Winter Season In Tbilisi
EVS in Georgia - European Voluntary Service
Winter Season in Tbilisi, Georgia
My name is John McTigue a European Volunteer Service (EVS) volunteer with the Georgian NGO Charity Humanitarian Centre ‘Abkhazeti’ (CHCA). I’ve been in Tbilisi since October 2of last year with the help of VSI Ireland. The value of the opportunity that EVS has afforded me personally and professionally is immense. EVS is not well known in Ireland which is a pity because it gives young people a chance to travel abroad, experience new cultures and people, gain professional and personal experience and should be at least considered by anyone unsure of what to do next.
The salient feature of the run-in to December 25 in Tbilisi, Georgia was the absence of Christmas. A relief in most respects. There wasn’t the ratcheting up of inner tension as you worry about deciding on gifts or worrying about whether those gifts that seemed so adequate in earlier in the month still measure up in the twenties. Nor was there the psychological pummelling from advertising. However without these things there is no anticipation and therefore the day arrives and flies by almost like any other day. In that respect it is Christmas everyday here. Nevertheless a fine event was organised by some Peace Corps volunteers who together Airbnbed a fine apartment in the swanky end of the old town, to which I was invited and to which was brought food, dessert and drink. A thoroughly American Christmas ensued including guessing games, card games and the National Lampoons Christmas Special.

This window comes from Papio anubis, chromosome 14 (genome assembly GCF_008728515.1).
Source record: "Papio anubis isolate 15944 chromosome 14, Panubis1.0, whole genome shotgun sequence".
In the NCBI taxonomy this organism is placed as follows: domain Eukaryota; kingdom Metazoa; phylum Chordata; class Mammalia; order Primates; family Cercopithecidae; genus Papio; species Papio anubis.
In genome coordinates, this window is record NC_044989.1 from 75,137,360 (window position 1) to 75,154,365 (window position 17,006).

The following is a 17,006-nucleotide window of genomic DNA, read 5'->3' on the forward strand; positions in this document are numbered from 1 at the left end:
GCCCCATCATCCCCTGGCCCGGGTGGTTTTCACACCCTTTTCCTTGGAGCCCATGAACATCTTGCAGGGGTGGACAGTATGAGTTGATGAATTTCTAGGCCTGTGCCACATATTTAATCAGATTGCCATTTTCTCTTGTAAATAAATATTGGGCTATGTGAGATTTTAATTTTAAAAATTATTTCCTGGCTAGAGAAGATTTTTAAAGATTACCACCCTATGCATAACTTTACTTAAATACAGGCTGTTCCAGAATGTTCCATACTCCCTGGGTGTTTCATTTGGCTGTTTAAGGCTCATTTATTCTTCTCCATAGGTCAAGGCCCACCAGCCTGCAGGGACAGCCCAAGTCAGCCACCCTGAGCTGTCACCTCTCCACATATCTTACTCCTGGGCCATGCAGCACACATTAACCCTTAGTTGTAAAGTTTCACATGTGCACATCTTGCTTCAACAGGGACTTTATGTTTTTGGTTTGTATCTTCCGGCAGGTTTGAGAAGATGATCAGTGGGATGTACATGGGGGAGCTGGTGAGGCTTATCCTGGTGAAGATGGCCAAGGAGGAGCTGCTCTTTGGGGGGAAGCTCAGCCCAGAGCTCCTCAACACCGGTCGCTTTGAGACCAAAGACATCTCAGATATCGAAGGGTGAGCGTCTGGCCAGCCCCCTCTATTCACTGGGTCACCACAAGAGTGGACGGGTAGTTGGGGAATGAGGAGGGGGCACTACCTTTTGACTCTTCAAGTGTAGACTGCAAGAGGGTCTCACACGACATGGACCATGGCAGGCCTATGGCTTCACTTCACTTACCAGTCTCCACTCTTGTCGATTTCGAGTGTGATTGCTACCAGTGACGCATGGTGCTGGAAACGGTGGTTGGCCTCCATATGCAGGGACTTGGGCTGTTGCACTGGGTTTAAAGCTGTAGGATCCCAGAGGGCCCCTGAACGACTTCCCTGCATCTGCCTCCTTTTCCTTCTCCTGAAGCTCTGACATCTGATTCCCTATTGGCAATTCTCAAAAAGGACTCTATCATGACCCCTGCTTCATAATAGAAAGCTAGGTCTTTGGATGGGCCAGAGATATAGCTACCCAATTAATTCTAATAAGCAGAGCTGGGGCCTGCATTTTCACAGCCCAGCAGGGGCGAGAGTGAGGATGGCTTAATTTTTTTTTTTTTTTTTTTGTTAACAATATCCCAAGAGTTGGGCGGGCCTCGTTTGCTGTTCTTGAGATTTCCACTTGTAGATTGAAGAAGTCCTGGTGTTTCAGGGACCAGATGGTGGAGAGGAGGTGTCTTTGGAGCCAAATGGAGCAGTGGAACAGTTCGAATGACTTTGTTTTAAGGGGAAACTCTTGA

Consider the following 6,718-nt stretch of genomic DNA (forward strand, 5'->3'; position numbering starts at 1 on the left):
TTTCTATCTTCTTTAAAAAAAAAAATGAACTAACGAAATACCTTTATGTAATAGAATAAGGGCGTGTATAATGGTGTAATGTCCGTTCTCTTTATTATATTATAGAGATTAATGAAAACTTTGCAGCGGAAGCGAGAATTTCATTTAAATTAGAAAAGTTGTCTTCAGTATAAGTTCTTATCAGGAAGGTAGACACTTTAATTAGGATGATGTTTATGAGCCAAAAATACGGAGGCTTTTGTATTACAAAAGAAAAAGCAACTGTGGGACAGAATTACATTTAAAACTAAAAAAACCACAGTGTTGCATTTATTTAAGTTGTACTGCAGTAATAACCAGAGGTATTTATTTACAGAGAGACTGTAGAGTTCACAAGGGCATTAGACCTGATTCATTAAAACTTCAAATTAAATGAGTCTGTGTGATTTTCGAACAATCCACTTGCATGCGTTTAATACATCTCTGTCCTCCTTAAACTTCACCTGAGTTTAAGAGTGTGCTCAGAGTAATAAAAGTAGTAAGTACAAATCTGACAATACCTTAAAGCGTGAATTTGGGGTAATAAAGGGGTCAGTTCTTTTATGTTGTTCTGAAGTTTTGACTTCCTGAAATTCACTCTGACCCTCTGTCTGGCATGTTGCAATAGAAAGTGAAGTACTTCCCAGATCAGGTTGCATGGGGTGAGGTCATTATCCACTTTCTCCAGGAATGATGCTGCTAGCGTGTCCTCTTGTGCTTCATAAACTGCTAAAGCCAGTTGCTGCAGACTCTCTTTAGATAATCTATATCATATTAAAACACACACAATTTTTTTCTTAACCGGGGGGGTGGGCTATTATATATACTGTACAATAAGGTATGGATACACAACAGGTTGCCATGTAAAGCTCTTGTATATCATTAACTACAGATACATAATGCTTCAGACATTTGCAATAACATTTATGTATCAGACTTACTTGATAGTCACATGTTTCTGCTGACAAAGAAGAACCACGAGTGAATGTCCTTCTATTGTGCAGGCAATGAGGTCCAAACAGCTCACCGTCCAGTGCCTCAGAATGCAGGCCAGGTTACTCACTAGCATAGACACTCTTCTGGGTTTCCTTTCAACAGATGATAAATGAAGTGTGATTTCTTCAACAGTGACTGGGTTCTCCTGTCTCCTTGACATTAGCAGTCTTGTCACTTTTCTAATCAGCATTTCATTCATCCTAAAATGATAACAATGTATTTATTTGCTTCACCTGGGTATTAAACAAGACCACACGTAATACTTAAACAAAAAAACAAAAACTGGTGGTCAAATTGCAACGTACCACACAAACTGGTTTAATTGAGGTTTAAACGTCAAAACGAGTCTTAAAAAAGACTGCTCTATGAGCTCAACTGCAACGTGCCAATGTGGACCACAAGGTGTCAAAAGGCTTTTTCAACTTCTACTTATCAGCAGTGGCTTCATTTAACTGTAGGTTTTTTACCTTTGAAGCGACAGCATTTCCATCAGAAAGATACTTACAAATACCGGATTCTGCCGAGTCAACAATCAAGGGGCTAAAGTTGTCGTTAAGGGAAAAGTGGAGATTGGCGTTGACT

Christmas Day having passed with observation only from the expats and the small non-Orthodox Christian community native to Georgia (witnessed by myself at the my first Christmas midnight Mass in many years) it was soon time for New Year’s Eve which, certainly in terms of decibels, seems to be the most celebrated event of the year.
Fireworks are widely available here with injuries a common occurrence. Indeed children will often leave bangers alongside busy pedestrian areas and watch the results from a discrete distance. Around 7pm on New Year’s Eve I noticed what had once been a sporadic noise become chronic as it seemed all Tbilisi was slowly disposing of their firework hoards. After half an hour the spasmodic jerks in response to the cacophony declined as it retreated into background noise. The city was the busiest I had seen it. Almost every EVS volunteer from the region (I personally hosted five) came to Tbilisi and always these fireworks. There were no official fireworks, they weren’t needed. As midnight approached I asked the staff of the hipster bar located on the third floor of the Georgian (era not country) style house if they had a countdown, nope. What there was though was the rising crescendo of fireworks either side of midnight which marked the passing of 2014.
The actual day for Georgian Orthodox Christmas is January 7th. This is not related to the 12 Days of Christmas, rather, it is for the same reason that the October Revolution in 1917 actually happened in November; the Julian calendar. So Christmas day in Georgia is on December 25th, in the Julian calendar, which is January 7th in the Gregorian calendar. The same goes for New Year or ‘Old New Year’ which in Georgia falls on January 13th in the Gregorian calendar. These holidays (the second of which I wasn’t even aware of till the city was filled with fireworks again) fall outside my idea of the holiday season so I scarcely participated though the celebration of the new New Year’s Eve is the day of feasting, family and fun for Georgians.
The ‘winter’ here was more like a good Irish summer. No rain, brilliant sunshine and temperatures in the high teens. Right now it feels like a June day in Ireland which messes with the body clock, vague notions of imminent Munster Finals and music festivals crowd unprompted into my mind.
Overall a similar atmosphere to that in Ireland except there’s not anywhere near as much commercialism; just as much consumption but not so much advertising. A few weeks either side of January 1 disappeared never to be seen again leaving only a determination to live a bit healthier into at least February.
John Mc Tigue